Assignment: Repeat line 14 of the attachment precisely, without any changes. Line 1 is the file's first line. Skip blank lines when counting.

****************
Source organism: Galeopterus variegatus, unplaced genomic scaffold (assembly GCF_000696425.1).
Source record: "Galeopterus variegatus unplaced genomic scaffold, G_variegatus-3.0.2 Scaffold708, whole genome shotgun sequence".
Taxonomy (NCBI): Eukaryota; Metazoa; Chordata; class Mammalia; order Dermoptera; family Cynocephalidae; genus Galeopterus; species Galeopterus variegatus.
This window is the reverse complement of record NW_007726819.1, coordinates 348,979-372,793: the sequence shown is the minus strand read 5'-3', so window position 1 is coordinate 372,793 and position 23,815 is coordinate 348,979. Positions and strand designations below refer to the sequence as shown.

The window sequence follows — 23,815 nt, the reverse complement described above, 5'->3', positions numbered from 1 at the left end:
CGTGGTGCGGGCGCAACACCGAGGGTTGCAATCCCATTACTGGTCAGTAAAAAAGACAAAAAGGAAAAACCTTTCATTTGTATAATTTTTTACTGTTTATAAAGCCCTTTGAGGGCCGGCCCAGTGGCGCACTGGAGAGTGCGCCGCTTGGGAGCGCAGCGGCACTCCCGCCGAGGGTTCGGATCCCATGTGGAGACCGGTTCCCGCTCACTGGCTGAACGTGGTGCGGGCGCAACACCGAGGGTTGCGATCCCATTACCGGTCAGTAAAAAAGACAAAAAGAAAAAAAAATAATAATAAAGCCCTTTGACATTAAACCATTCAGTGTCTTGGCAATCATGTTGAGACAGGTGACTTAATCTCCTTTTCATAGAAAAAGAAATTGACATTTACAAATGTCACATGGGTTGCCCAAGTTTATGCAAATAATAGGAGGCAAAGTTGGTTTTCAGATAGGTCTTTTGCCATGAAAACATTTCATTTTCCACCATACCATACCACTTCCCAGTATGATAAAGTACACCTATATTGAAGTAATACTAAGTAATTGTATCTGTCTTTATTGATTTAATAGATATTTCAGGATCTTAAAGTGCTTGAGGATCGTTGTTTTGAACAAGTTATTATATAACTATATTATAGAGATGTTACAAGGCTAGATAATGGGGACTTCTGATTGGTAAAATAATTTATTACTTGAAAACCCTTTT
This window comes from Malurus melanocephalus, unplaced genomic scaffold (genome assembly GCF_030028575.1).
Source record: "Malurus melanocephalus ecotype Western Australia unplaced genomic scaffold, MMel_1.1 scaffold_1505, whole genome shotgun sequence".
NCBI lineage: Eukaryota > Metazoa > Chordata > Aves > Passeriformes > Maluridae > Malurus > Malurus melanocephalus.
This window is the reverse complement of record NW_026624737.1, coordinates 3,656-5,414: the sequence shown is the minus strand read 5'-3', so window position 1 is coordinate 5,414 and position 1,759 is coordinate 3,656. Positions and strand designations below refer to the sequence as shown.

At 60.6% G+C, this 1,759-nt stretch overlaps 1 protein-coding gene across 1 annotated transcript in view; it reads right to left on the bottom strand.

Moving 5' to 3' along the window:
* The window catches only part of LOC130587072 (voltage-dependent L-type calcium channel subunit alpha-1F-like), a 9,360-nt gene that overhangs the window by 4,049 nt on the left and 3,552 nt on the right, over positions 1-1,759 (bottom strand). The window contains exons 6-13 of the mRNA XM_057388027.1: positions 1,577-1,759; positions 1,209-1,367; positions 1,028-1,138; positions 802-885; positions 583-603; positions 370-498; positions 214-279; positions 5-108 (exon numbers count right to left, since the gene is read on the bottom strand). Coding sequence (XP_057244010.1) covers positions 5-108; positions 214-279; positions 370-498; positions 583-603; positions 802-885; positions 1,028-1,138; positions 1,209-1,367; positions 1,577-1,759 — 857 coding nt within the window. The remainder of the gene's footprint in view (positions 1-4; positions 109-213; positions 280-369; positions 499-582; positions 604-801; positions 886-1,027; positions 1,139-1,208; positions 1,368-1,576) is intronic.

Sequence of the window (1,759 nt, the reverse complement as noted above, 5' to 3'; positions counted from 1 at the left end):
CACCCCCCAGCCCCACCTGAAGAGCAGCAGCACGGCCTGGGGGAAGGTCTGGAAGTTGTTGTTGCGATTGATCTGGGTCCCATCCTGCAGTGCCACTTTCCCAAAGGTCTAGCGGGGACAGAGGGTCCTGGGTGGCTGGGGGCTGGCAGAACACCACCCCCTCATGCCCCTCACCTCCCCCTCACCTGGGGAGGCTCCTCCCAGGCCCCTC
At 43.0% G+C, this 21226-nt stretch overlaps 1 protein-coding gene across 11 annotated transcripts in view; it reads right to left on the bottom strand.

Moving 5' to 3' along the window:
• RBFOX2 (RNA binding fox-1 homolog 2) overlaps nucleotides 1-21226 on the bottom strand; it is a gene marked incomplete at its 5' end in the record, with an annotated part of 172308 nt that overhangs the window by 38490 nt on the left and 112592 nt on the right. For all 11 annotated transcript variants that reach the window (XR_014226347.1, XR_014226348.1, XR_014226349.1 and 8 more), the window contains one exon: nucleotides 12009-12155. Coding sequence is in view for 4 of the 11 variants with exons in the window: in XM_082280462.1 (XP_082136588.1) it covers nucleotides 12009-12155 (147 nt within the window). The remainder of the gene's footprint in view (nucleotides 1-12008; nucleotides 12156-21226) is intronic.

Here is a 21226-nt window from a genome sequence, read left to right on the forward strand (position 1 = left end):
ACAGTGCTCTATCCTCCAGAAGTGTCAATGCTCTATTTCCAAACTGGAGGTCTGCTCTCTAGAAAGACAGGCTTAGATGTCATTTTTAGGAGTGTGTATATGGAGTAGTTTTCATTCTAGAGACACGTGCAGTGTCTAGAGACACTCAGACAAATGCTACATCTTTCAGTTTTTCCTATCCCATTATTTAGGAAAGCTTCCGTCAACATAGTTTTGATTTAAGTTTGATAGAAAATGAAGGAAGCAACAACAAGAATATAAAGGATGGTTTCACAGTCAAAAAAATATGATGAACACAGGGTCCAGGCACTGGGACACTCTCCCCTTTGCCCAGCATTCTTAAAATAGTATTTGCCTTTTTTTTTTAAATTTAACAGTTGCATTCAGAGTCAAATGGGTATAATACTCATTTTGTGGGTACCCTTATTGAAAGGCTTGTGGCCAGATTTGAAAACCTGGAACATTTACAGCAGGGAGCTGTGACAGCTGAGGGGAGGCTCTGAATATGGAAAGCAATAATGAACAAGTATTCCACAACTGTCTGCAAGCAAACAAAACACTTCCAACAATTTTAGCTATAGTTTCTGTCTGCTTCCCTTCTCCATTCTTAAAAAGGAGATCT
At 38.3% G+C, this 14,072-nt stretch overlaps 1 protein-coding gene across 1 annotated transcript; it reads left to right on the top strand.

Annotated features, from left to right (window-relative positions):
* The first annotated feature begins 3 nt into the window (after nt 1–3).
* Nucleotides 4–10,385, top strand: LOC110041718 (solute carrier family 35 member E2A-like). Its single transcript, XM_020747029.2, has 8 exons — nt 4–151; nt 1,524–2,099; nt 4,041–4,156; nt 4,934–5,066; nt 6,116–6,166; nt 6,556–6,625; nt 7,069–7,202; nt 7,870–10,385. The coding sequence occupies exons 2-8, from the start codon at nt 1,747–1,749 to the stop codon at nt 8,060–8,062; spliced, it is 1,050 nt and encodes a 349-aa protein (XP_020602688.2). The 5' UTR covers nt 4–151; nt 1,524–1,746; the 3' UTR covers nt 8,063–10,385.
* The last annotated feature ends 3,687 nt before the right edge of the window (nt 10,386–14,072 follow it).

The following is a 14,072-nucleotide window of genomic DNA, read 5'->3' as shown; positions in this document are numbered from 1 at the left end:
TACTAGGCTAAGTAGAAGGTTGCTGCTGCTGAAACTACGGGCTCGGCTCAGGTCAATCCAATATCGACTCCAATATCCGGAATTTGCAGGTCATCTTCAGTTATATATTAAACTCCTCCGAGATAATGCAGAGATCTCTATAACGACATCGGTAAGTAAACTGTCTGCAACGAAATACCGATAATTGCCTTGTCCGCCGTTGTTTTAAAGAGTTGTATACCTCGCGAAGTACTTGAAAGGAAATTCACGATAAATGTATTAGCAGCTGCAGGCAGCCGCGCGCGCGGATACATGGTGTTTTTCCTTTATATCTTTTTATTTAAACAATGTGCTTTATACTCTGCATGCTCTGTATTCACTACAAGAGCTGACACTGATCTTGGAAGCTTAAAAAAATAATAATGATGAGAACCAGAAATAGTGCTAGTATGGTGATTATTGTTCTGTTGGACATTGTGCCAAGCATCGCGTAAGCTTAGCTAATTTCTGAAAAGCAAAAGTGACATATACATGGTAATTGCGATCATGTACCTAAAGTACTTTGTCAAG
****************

Sequence of the window (1,759 nt, the reverse complement as noted above, 5' to 3'; positions counted from 1 at the left end):